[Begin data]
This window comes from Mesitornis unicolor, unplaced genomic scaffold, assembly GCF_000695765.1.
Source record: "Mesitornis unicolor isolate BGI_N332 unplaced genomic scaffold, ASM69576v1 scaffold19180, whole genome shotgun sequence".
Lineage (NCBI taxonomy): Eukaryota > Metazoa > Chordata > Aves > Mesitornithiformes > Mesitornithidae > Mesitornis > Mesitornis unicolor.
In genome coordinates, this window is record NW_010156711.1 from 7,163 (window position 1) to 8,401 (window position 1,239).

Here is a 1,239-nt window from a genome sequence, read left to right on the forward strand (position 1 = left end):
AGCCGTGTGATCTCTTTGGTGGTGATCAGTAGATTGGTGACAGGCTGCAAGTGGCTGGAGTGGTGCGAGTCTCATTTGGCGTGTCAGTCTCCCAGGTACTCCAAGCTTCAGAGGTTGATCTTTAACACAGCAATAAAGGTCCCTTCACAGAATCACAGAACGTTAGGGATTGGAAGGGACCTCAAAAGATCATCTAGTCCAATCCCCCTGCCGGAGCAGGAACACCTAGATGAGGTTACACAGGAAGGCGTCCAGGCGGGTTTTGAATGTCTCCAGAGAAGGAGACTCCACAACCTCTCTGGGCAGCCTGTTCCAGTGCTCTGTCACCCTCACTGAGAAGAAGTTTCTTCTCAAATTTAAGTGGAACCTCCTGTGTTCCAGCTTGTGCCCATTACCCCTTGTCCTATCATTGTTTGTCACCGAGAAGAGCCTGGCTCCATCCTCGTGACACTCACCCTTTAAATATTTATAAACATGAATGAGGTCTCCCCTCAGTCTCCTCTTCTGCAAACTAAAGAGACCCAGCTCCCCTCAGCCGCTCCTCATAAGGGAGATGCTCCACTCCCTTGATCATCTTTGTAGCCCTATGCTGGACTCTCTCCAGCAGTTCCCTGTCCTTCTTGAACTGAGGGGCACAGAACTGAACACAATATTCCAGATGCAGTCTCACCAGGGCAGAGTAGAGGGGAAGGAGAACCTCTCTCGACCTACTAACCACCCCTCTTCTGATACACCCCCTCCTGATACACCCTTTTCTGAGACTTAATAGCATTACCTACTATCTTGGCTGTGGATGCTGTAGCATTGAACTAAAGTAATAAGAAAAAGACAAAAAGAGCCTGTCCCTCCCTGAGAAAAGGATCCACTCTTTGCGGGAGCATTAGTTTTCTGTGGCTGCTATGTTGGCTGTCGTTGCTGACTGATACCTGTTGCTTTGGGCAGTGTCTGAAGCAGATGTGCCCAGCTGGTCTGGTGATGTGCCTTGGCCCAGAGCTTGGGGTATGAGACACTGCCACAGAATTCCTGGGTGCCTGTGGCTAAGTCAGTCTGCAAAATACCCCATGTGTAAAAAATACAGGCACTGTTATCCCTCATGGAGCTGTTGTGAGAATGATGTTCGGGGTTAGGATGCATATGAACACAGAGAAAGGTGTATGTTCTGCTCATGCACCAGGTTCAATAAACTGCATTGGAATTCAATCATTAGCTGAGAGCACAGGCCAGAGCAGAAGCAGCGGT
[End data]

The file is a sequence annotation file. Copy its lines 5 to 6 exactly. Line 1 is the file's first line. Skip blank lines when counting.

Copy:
Here is a 1,239-nt window from a genome sequence, read left to right on the forward strand (position 1 = left end):
AGCCGTGTGATCTCTTTGGTGGTGATCAGTAGATTGGTGACAGGCTGCAAGTGGCTGGAGTGGTGCGAGTCTCATTTGGCGTGTCAGTCTCCCAGGTACTCCAAGCTTCAGAGGTTGATCTTTAACACAGCAATAAAGGTCCCTTCACAGAATCACAGAACGTTAGGGATTGGAAGGGACCTCAAAAGATCATCTAGTCCAATCCCCCTGCCGGAGCAGGAACACCTAGATGAGGTTACACAGGAAGGCGTCCAGGCGGGTTTTGAATGTCTCCAGAGAAGGAGACTCCACAACCTCTCTGGGCAGCCTGTTCCAGTGCTCTGTCACCCTCACTGAGAAGAAGTTTCTTCTCAAATTTAAGTGGAACCTCCTGTGTTCCAGCTTGTGCCCATTACCCCTTGTCCTATCATTGTTTGTCACCGAGAAGAGCCTGGCTCCATCCTCGTGACACTCACCCTTTAAATATTTATAAACATGAATGAGGTCTCCCCTCAGTCTCCTCTTCTGCAAACTAAAGAGACCCAGCTCCCCTCAGCCGCTCCTCATAAGGGAGATGCTCCACTCCCTTGATCATCTTTGTAGCCCTATGCTGGACTCTCTCCAGCAGTTCCCTGTCCTTCTTGAACTGAGGGGCACAGAACTGAACACAATATTCCAGATGCAGTCTCACCAGGGCAGAGTAGAGGGGAAGGAGAACCTCTCTCGACCTACTAACCACCCCTCTTCTGATACACCCCCTCCTGATACACCCTTTTCTGAGACTTAATAGCATTACCTACTATCTTGGCTGTGGATGCTGTAGCATTGAACTAAAGTAATAAGAAAAAGACAAAAAGAGCCTGTCCCTCCCTGAGAAAAGGATCCACTCTTTGCGGGAGCATTAGTTTTCTGTGGCTGCTATGTTGGCTGTCGTTGCTGACTGATACCTGTTGCTTTGGGCAGTGTCTGAAGCAGATGTGCCCAGCTGGTCTGGTGATGTGCCTTGGCCCAGAGCTTGGGGTATGAGACACTGCCACAGAATTCCTGGGTGCCTGTGGCTAAGTCAGTCTGCAAAATACCCCATGTGTAAAAAATACAGGCACTGTTATCCCTCATGGAGCTGTTGTGAGAATGATGTTCGGGGTTAGGATGCATATGAACACAGAGAAAGGTGTATGTTCTGCTCATGCACCAGGTTCAATAAACTGCATTGGAATTCAATCATTAGCTGAGAGCACAGGCCAGAGCAGAAGCAGCGGT